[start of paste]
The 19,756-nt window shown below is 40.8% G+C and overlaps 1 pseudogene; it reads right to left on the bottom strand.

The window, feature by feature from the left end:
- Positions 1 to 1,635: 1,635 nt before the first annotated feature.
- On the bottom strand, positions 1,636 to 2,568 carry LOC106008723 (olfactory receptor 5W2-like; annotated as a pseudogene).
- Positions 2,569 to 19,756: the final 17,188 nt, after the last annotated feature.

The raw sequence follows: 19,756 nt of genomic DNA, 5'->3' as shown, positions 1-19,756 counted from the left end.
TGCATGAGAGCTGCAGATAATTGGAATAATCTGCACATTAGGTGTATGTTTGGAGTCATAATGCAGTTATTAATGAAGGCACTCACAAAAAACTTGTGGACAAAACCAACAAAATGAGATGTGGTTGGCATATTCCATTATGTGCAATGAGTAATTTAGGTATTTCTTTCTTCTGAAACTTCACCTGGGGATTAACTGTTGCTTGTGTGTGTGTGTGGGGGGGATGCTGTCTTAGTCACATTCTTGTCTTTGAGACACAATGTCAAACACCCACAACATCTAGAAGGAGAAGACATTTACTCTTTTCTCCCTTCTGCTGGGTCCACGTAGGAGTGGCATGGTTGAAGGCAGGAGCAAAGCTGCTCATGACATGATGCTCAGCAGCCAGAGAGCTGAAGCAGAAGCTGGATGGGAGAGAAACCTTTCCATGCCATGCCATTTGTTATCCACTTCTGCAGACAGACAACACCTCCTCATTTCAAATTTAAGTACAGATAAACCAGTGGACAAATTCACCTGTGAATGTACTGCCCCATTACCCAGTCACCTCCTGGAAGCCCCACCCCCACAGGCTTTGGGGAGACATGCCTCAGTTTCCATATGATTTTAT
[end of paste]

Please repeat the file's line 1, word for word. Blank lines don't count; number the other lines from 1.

The 19,756-nt window shown below is 40.8% G+C and overlaps 1 pseudogene; it reads right to left on the bottom strand.